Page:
PrecisionAbout a year ago I read a post on LinkedIn about Leadership that included a list of what makes a good leader. The author was a CEO of a big company. The list struck me as so black and white that at first I thought it was a joke then I realized that it was for real. This was an unsettling thought namely because, while black white thinking can be a sign of a leader, it’s most often associated with a leadership style the world needs less of. Dictators and zealots.

To be clear, this post isn’t an attack of the author, but rather a criticism of a way of thinking that has no room for mistakes, failure, imperfection, and most importantly, the realm of human experience that is constantly in flux, the part of us that is always and can always learn. Our humanity.

So I wrote a list to counter the author’s, focused on what I’d learned in all my jobs and in life up to this point as well as what I’ve observed indirectly from reading about the lives Gandhi, Martin Luther King, Malcom X, and Mother Theresa to name a few. Here is the list; the original points are in bold, followed by mine in italics.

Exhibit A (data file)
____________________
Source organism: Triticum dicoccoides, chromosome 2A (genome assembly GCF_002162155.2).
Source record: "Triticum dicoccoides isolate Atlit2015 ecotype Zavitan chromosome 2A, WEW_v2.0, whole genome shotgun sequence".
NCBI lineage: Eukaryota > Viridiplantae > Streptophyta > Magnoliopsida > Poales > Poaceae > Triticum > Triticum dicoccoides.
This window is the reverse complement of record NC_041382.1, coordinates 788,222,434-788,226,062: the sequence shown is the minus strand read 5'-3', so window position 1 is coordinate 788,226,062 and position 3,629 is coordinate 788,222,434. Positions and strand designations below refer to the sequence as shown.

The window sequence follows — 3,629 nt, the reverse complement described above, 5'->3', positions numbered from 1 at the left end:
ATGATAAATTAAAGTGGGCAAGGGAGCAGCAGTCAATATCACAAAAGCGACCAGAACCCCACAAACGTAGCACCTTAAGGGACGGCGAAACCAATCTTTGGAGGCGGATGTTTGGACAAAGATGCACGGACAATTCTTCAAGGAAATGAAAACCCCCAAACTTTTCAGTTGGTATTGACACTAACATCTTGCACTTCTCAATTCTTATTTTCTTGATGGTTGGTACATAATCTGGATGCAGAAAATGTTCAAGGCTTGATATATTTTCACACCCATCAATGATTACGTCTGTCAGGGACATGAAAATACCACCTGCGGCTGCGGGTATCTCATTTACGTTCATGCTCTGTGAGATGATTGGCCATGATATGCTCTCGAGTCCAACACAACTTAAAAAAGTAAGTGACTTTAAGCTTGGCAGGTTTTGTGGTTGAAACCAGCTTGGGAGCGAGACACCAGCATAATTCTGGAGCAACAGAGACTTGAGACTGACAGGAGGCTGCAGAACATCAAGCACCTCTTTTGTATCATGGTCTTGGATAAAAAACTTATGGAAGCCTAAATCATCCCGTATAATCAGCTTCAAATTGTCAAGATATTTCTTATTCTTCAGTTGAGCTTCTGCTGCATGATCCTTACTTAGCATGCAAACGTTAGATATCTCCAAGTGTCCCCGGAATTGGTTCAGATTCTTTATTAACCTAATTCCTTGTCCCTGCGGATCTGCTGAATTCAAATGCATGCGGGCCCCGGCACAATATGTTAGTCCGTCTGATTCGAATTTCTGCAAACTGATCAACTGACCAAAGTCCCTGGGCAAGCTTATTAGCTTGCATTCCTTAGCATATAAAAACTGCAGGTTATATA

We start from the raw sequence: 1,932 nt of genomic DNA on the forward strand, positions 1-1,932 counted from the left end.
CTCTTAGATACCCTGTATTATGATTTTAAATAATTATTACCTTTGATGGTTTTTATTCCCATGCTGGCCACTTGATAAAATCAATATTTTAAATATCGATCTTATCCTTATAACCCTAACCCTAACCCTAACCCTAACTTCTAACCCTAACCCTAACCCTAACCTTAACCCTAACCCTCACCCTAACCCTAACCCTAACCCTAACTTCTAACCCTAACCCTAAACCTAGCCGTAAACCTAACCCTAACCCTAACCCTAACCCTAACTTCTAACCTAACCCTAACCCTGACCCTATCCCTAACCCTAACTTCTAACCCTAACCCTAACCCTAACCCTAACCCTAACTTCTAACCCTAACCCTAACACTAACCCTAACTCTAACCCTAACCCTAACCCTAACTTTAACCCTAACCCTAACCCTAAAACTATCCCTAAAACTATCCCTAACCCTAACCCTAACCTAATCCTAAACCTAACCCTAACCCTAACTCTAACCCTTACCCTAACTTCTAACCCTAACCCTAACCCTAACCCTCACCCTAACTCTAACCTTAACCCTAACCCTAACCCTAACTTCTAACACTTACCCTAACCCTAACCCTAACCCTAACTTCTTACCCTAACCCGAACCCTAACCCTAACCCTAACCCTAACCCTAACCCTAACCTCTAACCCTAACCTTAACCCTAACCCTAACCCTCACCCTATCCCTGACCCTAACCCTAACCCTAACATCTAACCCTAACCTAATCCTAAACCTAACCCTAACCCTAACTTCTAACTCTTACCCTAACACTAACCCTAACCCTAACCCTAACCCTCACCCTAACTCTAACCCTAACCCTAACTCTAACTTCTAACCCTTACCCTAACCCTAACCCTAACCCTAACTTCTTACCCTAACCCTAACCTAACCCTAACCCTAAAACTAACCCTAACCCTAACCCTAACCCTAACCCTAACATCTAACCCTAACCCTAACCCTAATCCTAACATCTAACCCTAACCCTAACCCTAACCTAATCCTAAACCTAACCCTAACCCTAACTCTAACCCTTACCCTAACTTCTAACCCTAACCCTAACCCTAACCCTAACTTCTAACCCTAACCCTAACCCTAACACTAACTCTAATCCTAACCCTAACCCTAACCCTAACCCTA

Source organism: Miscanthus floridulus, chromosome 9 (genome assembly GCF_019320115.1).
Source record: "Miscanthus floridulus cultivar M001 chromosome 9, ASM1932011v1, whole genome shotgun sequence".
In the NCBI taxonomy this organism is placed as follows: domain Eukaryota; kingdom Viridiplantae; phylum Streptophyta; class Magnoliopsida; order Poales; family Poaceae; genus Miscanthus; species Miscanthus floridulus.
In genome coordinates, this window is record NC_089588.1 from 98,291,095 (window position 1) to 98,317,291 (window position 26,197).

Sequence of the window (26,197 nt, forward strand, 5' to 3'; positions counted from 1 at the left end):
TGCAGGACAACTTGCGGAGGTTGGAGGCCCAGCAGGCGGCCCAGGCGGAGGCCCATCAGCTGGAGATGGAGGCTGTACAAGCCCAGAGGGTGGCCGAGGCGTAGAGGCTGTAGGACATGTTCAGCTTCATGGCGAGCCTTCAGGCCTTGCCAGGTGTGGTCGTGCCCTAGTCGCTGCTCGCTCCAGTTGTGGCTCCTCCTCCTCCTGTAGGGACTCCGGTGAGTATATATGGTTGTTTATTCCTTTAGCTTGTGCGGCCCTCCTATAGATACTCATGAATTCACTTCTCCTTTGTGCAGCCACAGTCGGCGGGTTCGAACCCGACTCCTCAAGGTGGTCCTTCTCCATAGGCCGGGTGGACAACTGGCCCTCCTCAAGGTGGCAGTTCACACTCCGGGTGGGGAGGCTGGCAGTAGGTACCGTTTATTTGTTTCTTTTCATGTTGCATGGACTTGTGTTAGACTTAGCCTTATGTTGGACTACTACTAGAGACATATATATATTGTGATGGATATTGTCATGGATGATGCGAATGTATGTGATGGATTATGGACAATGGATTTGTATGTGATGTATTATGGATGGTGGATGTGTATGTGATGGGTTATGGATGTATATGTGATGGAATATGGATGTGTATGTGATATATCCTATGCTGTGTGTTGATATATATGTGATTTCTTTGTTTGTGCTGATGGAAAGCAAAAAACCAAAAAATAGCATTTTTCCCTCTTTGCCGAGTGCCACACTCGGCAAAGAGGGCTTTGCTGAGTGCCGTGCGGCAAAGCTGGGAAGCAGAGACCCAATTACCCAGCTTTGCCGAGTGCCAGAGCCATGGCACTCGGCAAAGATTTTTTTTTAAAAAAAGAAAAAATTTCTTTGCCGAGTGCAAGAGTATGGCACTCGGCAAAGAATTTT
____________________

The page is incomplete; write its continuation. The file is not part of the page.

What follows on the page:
• They Never Fail To Lead
  • Always learn how to lead better
  • They Are Never Lukewarm
  • Follow an inner conscience over strong or “lukewarm” passions
  • They Never Tone Down Their Vision
  • Aim for bold visions that are good for all, before grandiose plans that the majority of followers realized in hindsight, were more about power
  • They Never Break Commitments
  • Obey conscience over the risk of disappointing others and tarnished reputation
  • They Never Worry About The Headlines
  • May worry about headlines, but know how to refocus attention on what matters and on what they do have power to influence